Senior lawyer and former Janneh Commission’s special counsel, Amie Bensouda, testified before the Truth Reconciliation and Reparations Commission. TRRC Counsel Sagar Jahateh quizzed Amie Bensouda on the circumstances that dictated some decrees she drafted for the Armed Forces Provisional Ruling Council (AFPRC), the soldiers who forcefully ruled. The Gambia from July 1994 to 1996 before they formed the APRC, a civilian political party.
Though Amie Bensouda was Acting Attorney General when the soldiers ruled by imposing their decrees, she told the TRRC that she never considered Yahya Jammeh a boss.
About the working relationship between the chairman of the AFRPC, Yahya Jammeh, and Amie Bensouda in her capacity as Acting Attorney General, TRRC Counsel Sagar Jahateh reminded Amie Bensouda that she “Reported directly to chairman Yahya Jammeh at the time.”
“The chairman was not the president. The chairman was the person who usurped the authority of the president,” Amie Bensouda replied.
TRRC counsel Jahateh followed up with the question, “As acting attorney general, my question was whether you did not report to him?”
Bensouda replied: “If by reporting, I take instructions from him? Yes, I did take instructions from him.”
“Where you also answerable to him?” Jahateh then asked. Bensouda replied: “Yes, I was answerable to him. He made me answerable to him.”
Asked what sort of decree Yahya Jammeh and soldiers asked Amie Bensouda to draft, the witness replied, “They asked us to provide a draft. They would, eventually, have gotten somebody else to draft something, I believe so. But we were the ones there, they asked us to draft it, and we did,” Amie Bensouda told the TRRC on Tuesday.
“The fact of the matter is that this is not a hypothetical situation. You were the one on the ground, and you were there. You were attorney general at the time. And therefore, you would have only been the one to do the job at that time, and you did it,” Counsel Sagar Jahateh reminded Amie Bensouda.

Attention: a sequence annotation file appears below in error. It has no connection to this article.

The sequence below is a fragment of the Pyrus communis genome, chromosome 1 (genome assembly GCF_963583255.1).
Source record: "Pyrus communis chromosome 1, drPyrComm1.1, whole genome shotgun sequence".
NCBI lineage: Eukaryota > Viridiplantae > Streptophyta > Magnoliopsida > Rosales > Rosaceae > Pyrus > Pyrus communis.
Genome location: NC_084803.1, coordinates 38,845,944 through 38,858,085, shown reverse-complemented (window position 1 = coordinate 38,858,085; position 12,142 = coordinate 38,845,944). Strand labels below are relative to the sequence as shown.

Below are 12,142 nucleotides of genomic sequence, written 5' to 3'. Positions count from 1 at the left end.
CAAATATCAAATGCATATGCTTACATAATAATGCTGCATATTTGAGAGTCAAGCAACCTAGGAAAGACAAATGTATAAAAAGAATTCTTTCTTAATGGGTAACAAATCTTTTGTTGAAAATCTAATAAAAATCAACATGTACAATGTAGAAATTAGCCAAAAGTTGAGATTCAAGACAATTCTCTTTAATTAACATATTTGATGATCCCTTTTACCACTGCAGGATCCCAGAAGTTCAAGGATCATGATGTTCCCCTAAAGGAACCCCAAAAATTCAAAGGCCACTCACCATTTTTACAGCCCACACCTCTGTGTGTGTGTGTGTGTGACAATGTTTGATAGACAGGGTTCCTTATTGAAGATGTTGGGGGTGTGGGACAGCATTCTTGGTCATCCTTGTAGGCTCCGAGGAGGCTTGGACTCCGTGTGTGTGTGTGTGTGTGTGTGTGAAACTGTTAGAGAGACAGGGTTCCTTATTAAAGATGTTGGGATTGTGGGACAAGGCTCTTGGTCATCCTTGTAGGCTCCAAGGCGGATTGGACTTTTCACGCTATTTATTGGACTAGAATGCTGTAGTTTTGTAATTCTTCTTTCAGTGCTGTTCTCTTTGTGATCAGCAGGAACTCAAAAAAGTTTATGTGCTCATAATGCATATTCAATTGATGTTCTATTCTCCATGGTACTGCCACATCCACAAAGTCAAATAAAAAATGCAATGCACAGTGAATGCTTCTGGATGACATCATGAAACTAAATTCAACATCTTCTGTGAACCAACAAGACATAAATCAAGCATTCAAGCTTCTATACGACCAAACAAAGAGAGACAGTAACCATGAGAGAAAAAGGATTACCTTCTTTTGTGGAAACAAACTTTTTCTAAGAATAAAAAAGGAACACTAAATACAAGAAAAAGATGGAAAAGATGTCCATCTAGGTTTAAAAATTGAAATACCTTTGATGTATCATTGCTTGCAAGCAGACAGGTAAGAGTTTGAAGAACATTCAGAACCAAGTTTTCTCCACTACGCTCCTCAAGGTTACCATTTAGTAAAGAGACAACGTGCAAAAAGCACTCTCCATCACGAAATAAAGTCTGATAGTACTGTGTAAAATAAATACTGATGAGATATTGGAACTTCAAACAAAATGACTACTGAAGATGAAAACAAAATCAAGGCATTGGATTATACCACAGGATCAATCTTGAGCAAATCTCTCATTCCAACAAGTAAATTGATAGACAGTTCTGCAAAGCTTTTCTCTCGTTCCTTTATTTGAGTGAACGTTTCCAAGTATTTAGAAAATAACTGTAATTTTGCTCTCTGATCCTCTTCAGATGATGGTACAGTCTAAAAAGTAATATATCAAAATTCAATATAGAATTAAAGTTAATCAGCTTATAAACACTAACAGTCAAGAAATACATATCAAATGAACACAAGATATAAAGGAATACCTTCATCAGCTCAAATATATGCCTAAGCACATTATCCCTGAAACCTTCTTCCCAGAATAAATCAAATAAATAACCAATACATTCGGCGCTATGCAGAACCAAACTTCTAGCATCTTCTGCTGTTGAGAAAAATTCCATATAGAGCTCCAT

The former Janneh Commission’s special counsel then conceded that she was indeed the drafter of six decrees. “And that is what I wanted you to take responsibility for,” TRRC counsel Jahateh told Amie Bensouda.
“I could have said no probably, but what weighed on me was the public interest as far as I was concerned. Could we contain the excesses of the military? Certainly, decrees were needed. Not for the benefit of the military but for the benefit of the people.” Amie Bensouda explained to the truth-seeking commission.
“Are you saying, Mrs. Bensouda, that these military decrees benefitted the public and, especially considering all the evidence that we have received that this was a tool by Yahya Jammeh to entrench himself in power in this country?” TRRC Counsel Jahateh then asked her.
The witness replied: “The decrees that I drafted were in the interest of the public…, they incorporated them in the 1997 constitution. That is the choice of the Gambian people, not the solicitor general or Mrs. Bensouda.”